PGDP: A Challenge in Progress
The U.S. Department of Energy’s (DOE) Paducah Gaseous
Diffusion Plant (PGDP), located in far Western Kentucky, was
the last active gaseous diffusion
uranium enrichment facility in the country. Plant
operations began in the early 1950’s as the
initial uranium enrichment stage for Cold-War weapons
development and a growing nuclear power industry.
The now-antiquated gaseous diffusion process is used for uranium enrichment at the PGDP
and requires an extensive water, power, and cooling
infrastructure. Site process operations utilize 11
million gallons of water per day and are reported to consume
as much electricity as the cities of Nashville and St.
Louis. The uranium feedstock stored at the
enrichment and recycling comprises the largest stockpile of
mined uranium in the world.
Plant operations, maintenance, and process upgrades
generated waste materials disposed in site landfills and
burial grounds as well as waste fluids released to site
waste & water systems, treatment lagoons and surface
waterways. Leaking and leaching of disposed materials
contaminated site soil and groundwater resulting in the
largest documented trichloroethene (TCE) and Technetium-99
groundwater plumes in the DOE complex and the world.
The number of source areas contributing to soil, surface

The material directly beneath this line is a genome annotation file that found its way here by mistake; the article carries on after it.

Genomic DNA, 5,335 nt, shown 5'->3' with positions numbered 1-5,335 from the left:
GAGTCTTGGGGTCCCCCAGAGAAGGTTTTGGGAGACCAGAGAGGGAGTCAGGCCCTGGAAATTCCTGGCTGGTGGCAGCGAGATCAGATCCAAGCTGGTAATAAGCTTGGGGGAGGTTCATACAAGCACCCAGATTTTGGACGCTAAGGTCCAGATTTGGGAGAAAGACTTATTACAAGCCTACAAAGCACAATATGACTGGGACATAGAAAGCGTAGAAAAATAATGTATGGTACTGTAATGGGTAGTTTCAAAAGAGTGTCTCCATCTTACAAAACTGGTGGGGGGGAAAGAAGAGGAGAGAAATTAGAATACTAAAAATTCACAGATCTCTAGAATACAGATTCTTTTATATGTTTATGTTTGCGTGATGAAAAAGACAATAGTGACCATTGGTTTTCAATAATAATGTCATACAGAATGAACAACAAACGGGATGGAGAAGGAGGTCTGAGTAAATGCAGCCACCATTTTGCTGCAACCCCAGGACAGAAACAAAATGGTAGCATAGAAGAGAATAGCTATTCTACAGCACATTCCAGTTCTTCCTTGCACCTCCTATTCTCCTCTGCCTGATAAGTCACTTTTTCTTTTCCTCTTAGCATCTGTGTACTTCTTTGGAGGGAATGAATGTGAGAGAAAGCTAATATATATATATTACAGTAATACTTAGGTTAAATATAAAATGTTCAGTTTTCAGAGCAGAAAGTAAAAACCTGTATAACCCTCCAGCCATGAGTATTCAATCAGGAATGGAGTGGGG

water and groundwater contamination and the depth,
contaminants and geochemistry of the sites groundwater
plumes pose world-class technical and regulatory challenges
for compliance, oversight and cleanup.
For over 6 decades, the
has contributed billions of
dollars to the local economy through employment and local
business. During the 1950’s as many as 20,000 construction
workers and tradesmen were employed in the construction of
the PGDP facilities. More than 1,700 skilled workers
and scientists continue to be employed at the
manage, run and maintain the enrichment operations,
implement plant decontamination and decommissioning, and
conduct environmental restoration activities. The largest employer in the region is now slated for
shut-down and decommissioning leaving local communities with
the challenges of re-thinking and sustaining a thriving
The Kentucky Research Consortium for Energy and Environment
(KRCEE) was created in 2003 through the efforts of Senator Mitch
McConnell and the Kentucky Congressional Delegation to offer
innovative and technically sound solutions to problems facing the
environmental restoration and continued economic use of the
and its surrounding areas.
is administered by the University of Kentucky Center for
Applied Energy Research (CAER) and managed by professional staff
and faculty at the University of Kentucky.